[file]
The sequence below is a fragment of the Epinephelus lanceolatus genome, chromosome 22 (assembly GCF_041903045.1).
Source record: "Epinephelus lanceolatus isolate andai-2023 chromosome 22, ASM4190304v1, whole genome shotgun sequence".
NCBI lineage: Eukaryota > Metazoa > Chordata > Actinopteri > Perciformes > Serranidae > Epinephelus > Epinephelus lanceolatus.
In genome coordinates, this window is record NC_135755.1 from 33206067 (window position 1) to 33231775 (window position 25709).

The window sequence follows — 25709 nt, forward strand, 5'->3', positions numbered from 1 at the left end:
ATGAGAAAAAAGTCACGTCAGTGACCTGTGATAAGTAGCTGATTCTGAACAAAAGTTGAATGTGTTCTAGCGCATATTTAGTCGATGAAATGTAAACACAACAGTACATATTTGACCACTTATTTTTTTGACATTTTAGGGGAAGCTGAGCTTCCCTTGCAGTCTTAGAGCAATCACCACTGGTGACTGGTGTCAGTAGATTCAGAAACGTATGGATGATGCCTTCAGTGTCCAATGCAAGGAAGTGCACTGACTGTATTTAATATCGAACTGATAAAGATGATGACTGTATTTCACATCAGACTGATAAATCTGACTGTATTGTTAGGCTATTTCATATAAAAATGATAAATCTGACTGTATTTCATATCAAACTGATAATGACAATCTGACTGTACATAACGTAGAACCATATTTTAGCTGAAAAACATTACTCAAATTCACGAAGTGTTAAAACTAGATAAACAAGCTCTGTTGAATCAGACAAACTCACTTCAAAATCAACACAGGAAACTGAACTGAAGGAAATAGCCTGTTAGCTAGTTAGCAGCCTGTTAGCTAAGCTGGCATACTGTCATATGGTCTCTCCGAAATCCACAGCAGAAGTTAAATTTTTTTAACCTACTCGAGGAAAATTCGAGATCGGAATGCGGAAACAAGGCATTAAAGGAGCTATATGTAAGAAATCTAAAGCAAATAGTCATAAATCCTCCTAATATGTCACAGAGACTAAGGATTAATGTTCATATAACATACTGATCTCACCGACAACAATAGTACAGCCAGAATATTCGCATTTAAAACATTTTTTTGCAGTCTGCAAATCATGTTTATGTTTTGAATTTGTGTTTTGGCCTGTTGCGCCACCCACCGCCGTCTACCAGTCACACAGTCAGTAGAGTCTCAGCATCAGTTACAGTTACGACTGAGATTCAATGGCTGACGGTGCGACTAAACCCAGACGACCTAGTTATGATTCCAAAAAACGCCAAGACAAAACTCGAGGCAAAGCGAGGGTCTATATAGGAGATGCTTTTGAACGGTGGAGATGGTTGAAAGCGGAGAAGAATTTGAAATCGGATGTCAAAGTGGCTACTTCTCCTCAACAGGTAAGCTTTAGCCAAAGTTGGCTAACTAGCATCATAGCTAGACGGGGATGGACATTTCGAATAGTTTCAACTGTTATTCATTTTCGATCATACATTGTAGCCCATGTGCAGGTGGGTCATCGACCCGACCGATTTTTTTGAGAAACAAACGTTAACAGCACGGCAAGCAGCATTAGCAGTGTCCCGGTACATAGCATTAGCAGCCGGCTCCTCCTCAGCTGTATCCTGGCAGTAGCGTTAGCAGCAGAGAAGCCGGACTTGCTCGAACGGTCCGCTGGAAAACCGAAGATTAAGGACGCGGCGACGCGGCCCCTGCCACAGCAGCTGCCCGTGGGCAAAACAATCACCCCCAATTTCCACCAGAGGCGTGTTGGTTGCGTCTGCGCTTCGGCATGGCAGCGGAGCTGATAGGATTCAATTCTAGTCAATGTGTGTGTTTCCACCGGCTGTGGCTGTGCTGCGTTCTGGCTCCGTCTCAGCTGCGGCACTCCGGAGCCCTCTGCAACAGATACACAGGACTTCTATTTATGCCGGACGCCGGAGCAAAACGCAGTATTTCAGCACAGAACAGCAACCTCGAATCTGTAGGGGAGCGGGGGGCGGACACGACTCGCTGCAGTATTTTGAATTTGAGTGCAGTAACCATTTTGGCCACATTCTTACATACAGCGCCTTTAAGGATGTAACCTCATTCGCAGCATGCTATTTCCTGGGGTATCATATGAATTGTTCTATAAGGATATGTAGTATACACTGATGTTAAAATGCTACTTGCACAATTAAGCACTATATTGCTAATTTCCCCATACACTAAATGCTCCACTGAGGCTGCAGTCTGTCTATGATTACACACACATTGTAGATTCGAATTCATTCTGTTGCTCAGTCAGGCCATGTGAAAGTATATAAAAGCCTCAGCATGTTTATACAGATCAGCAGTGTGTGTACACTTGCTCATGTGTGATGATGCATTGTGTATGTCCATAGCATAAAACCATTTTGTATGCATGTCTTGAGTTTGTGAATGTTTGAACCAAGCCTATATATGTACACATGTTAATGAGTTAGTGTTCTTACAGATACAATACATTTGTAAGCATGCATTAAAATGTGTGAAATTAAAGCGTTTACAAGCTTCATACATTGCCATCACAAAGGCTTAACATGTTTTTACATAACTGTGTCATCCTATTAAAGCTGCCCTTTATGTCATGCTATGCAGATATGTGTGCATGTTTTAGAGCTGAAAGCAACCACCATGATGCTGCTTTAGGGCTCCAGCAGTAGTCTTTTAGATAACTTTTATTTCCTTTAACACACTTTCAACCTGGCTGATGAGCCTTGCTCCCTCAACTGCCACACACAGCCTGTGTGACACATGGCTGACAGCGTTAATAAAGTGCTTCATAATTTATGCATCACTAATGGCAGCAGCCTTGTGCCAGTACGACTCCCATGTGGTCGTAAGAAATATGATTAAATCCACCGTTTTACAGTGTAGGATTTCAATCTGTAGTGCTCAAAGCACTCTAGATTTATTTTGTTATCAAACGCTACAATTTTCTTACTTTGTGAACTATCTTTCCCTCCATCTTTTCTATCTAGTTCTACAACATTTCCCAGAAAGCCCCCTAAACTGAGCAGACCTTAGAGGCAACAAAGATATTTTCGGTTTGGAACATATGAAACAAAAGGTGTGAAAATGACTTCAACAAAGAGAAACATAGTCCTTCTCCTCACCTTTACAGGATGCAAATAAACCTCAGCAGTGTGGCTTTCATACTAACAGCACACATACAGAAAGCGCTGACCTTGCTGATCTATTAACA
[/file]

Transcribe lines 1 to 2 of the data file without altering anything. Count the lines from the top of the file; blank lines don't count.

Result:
The sequence below is a fragment of the Epinephelus lanceolatus genome, chromosome 22 (assembly GCF_041903045.1).
Source record: "Epinephelus lanceolatus isolate andai-2023 chromosome 22, ASM4190304v1, whole genome shotgun sequence".